By Jason Solano
The Directade Business Rules Series is taking a look at the practices, processes, and settings that help to power Direct-To-Consumer and Subscription businesses. Each week we’ll cover new questions related to Business Rules best practices that can help companies optimize their sales funnel and increase customer lifetime value.
This week we’re focusing on three tough questions related to credit card processing. We suggest you discuss these questions with your Finance and Marketing teams, your credit card processor, and industry experts like us.
1. Should you require the CVV (Card Verification Value) in your shopping cart?
Card security codes, commonly known as CVV codes, vary differently by each credit card brand.
Requiring the security code in your shopping cart can increase authorizations, reduce chargebacks, and help block many types of fraud.
The downside is the potential decrease in your conversion rates. The fast, seamless checkout flow you desire is affected by the amount of information you require. Plus, some consumers may not want to provide their security code.
If you do require the security code, it’s ideal to display a card-specific graphic for your customers. Having this in your cart will help them locate the code. Another important tip for subscription companies - DON’T store the security code. It’s against PCI standards and you will be penalized.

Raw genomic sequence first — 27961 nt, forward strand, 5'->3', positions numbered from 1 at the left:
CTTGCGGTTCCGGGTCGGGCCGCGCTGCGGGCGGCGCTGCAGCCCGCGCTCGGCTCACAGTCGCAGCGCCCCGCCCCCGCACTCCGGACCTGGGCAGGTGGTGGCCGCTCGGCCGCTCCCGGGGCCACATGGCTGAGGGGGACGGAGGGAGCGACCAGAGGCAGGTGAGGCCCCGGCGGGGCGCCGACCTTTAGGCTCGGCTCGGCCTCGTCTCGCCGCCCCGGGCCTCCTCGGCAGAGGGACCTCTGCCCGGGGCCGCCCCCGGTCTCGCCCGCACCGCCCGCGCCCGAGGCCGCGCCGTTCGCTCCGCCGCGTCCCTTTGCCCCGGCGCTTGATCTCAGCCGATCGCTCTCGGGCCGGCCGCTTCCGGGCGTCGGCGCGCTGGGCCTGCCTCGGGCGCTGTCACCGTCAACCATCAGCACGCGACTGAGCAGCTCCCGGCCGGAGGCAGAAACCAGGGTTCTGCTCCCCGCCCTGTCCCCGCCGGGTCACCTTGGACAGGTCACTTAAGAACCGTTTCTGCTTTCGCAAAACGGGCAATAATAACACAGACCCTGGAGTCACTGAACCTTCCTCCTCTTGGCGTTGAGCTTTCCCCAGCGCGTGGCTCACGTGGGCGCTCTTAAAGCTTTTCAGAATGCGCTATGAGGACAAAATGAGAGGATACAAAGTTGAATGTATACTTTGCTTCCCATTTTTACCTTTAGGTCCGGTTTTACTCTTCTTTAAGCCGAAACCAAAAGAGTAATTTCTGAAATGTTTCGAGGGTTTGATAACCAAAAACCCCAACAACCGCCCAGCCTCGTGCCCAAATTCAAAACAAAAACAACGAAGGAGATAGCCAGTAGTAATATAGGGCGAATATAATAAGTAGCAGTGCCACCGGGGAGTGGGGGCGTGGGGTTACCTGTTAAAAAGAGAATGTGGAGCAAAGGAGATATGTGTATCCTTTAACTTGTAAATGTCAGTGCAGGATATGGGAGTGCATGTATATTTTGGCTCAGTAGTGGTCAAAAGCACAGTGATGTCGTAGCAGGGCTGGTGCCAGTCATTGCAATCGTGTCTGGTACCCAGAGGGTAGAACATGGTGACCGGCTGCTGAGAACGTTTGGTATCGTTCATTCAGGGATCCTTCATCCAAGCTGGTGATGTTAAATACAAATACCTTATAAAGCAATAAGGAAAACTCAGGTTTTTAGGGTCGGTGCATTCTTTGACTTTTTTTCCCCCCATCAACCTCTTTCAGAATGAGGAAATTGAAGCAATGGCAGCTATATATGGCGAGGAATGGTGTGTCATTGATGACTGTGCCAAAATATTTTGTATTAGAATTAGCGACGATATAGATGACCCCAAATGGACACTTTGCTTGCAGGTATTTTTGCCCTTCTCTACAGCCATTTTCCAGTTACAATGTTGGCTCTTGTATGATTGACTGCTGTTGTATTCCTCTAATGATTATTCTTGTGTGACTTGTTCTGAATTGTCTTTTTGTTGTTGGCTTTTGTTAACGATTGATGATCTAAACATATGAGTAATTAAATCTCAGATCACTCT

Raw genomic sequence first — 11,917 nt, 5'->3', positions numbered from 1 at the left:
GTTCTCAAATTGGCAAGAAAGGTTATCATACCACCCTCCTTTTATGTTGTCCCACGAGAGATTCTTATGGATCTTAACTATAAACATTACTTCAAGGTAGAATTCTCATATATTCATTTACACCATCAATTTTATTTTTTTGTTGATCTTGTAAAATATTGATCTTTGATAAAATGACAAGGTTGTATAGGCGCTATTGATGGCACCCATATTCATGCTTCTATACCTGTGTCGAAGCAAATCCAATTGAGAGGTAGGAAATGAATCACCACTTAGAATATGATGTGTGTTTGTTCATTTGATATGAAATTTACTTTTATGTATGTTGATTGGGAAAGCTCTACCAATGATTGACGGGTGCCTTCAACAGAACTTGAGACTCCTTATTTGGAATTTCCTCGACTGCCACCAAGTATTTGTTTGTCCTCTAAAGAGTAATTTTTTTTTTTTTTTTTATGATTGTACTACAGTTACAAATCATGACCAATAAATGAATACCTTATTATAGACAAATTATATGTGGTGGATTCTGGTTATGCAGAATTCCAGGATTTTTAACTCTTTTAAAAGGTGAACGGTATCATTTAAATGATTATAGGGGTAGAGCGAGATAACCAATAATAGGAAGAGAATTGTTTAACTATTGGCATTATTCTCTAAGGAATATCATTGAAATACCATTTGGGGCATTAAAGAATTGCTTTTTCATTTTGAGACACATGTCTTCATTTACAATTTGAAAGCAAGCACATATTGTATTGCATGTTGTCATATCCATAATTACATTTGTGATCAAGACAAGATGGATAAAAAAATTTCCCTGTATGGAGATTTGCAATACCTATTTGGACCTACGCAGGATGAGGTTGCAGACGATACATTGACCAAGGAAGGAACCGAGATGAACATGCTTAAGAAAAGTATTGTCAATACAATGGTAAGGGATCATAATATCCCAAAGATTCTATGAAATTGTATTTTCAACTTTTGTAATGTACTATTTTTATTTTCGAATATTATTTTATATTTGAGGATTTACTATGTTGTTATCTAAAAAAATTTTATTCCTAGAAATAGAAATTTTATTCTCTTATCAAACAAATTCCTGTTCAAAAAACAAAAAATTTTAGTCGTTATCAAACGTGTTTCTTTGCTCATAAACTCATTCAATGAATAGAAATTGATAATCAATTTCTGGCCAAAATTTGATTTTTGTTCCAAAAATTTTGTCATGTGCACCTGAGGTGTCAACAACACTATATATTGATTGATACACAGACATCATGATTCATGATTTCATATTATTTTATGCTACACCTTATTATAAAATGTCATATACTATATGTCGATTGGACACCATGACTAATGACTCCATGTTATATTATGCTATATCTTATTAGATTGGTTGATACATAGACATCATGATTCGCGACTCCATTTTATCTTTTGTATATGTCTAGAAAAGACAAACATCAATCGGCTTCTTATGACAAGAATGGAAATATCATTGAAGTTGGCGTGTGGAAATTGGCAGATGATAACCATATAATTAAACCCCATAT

2. Do you allow gift cards, both reloadable and un-reloadable?
If you’re engaging in simple one-off e-commerce, your risk is low and you should take both kinds of gift cards.
However, the answer may not be that simple. If you’re running a subscription business with your profitability dependent on recurring revenue, gift cards can pose some serious challenges. For example, a gift card can be used by some customers who really want to try your product at a low price, but absolutely don’t want to risk being charged for their first full-priced recurring shipment.
Gift cards are the peanut butter to a fraudster’s jelly. I’ve seen individuals build staggeringly large businesses on Amazon and Ebay by re-selling products purchased with stacks of gift cards.
If your brand offers low introductory prices and payment plans, you should seriously consider prohibiting (at the very least) un-reloadable gift cards for your subscription membership offers.
3. Do you force deposits for some credit card authorization declines?
Some companies utilize a practice called a forced deposit or forced settlement when an authorization can’t be obtained or the charge failed due to an authorization decline.
Many of these transactions may have failed due to a technical issue or a temporary lack of funds from the customer. However, the practice is heavily discouraged by payment processors and often carry transactional fines. The likelihood of chargeback also increases with forced deposits.
It’s very difficult to justify this practice as customer friendly despite disruption caused by a failed transaction.
Find more insights from Directade here